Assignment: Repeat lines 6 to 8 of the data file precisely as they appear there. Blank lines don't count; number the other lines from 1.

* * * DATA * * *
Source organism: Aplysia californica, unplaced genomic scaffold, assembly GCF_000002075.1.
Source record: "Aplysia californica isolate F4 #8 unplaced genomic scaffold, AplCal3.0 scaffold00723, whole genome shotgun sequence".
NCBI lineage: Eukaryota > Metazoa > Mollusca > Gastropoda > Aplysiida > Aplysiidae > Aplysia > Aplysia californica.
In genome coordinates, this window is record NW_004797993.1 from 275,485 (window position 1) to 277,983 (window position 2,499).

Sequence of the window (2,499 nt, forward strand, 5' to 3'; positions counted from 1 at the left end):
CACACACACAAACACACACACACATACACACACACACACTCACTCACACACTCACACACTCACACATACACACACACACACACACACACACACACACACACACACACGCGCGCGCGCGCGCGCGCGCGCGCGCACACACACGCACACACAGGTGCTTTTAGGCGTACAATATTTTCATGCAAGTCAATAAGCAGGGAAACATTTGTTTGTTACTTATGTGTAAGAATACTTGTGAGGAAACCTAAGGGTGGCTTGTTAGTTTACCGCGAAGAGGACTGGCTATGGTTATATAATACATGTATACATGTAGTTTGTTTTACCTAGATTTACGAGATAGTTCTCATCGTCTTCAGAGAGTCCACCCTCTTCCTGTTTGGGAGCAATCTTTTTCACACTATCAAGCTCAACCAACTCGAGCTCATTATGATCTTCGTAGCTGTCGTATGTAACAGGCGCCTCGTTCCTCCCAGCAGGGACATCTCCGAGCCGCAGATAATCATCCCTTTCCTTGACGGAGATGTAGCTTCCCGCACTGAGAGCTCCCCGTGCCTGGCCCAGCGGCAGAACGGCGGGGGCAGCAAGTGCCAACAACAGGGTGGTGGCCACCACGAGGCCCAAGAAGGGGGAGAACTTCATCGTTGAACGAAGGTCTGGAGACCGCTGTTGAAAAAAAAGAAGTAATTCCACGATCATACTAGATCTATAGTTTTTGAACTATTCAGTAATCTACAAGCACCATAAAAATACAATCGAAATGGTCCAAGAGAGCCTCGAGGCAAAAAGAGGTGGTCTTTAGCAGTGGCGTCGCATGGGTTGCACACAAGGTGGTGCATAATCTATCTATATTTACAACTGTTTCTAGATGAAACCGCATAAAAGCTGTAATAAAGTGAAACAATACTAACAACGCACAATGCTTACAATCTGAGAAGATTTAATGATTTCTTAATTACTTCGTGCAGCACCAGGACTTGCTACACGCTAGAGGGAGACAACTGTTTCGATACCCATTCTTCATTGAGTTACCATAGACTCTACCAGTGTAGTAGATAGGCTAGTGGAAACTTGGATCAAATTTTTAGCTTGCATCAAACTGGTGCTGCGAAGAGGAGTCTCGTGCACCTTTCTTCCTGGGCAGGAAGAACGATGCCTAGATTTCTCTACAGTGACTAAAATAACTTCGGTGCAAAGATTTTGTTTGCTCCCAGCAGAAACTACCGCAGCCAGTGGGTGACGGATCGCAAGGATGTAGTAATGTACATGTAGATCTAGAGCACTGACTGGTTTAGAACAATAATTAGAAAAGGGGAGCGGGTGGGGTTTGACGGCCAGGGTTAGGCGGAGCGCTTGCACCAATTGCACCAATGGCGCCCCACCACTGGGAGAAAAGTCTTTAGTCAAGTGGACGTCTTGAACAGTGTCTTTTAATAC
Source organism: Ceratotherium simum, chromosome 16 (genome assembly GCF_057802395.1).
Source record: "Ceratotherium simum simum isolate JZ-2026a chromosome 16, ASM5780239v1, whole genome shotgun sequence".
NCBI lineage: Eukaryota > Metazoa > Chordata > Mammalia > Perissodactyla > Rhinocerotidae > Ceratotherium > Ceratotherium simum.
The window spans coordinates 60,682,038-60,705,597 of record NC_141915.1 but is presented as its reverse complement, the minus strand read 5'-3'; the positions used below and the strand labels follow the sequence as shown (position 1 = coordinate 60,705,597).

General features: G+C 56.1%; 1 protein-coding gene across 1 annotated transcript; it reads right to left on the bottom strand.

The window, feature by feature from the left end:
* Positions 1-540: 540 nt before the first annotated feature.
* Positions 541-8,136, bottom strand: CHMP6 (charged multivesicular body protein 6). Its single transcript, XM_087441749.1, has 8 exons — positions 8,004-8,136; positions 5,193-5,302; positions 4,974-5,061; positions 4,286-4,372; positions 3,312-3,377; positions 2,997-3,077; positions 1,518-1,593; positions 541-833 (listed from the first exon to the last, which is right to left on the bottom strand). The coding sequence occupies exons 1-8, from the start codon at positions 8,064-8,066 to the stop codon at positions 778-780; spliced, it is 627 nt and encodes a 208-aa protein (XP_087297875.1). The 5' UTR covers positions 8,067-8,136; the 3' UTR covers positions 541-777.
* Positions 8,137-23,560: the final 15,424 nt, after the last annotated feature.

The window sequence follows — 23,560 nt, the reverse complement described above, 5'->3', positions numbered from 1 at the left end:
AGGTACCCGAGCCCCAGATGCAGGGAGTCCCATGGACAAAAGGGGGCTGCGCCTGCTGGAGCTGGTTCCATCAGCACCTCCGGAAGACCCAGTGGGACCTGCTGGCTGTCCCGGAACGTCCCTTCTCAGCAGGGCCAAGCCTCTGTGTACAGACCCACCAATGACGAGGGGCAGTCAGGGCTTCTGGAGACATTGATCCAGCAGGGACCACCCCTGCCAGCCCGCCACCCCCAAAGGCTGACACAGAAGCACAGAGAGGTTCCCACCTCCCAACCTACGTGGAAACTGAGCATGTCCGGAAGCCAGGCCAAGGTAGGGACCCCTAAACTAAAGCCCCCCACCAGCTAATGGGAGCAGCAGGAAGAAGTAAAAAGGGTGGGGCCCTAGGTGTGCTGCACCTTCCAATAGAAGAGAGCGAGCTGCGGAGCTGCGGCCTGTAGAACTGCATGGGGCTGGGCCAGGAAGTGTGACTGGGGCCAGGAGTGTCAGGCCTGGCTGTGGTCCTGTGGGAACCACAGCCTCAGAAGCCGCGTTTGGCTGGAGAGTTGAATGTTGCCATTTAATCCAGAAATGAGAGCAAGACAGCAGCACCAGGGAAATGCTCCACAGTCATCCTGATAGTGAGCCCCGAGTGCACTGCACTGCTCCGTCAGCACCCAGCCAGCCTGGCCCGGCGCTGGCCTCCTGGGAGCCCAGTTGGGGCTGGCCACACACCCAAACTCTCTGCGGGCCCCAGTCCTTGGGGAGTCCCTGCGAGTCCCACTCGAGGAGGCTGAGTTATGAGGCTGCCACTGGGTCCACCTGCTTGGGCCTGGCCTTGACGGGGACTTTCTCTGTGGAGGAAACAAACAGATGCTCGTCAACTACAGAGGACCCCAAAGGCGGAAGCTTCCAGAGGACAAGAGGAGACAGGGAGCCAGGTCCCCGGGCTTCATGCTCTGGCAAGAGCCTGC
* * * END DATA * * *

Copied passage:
CACACACACAAACACACACACACATACACACACACACACTCACTCACACACTCACACACTCACACATACACACACACACACACACACACACACACACACACACACACGCGCGCGCGCGCGCGCGCGCGCGCGCACACACACGCACACACAGGTGCTTTTAGGCGTACAATATTTTCATGCAAGTCAATAAGCAGGGAAACATTTGTTTGTTACTTATGTGTAAGAATACTTGTGAGGAAACCTAAGGGTGGCTTGTTAGTTTACCGCGAAGAGGACTGGCTATGGTTATATAATACATGTATACATGTAGTTTGTTTTACCTAGATTTACGAGATAGTTCTCATCGTCTTCAGAGAGTCCACCCTCTTCCTGTTTGGGAGCAATCTTTTTCACACTATCAAGCTCAACCAACTCGAGCTCATTATGATCTTCGTAGCTGTCGTATGTAACAGGCGCCTCGTTCCTCCCAGCAGGGACATCTCCGAGCCGCAGATAATCATCCCTTTCCTTGACGGAGATGTAGCTTCCCGCACTGAGAGCTCCCCGTGCCTGGCCCAGCGGCAGAACGGCGGGGGCAGCAAGTGCCAACAACAGGGTGGTGGCCACCACGAGGCCCAAGAAGGGGGAGAACTTCATCGTTGAACGAAGGTCTGGAGACCGCTGTTGAAAAAAAAGAAGTAATTCCACGATCATACTAGATCTATAGTTTTTGAACTATTCAGTAATCTACAAGCACCATAAAAATACAATCGAAATGGTCCAAGAGAGCCTCGAGGCAAAAAGAGGTGGTCTTTAGCAGTGGCGTCGCATGGGTTGCACACAAGGTGGTGCATAATCTATCTATATTTACAACTGTTTCTAGATGAAACCGCATAAAAGCTGTAATAAAGTGAAACAATACTAACAACGCACAATGCTTACAATCTGAGAAGATTTAATGATTTCTTAATTACTTCGTGCAGCACCAGGACTTGCTACACGCTAGAGGGAGACAACTGTTTCGATACCCATTCTTCATTGAGTTACCATAGACTCTACCAGTGTAGTAGATAGGCTAGTGGAAACTTGGATCAAATTTTTAGCTTGCATCAAACTGGTGCTGCGAAGAGGAGTCTCGTGCACCTTTCTTCCTGGGCAGGAAGAACGATGCCTAGATTTCTCTACAGTGACTAAAATAACTTCGGTGCAAAGATTTTGTTTGCTCCCAGCAGAAACTACCGCAGCCAGTGGGTGACGGATCGCAAGGATGTAGTAATGTACATGTAGATCTAGAGCACTGACTGGTTTAGAACAATAATTAGAAAAGGGGAGCGGGTGGGGTTTGACGGCCAGGGTTAGGCGGAGCGCTTGCACCAATTGCACCAATGGCGCCCCACCACTGGGAGAAAAGTCTTTAGTCAAGTGGACGTCTTGAACAGTGTCTTTTAATAC
Source organism: Ceratotherium simum, chromosome 16 (genome assembly GCF_057802395.1).
Source record: "Ceratotherium simum simum isolate JZ-2026a chromosome 16, ASM5780239v1, whole genome shotgun sequence".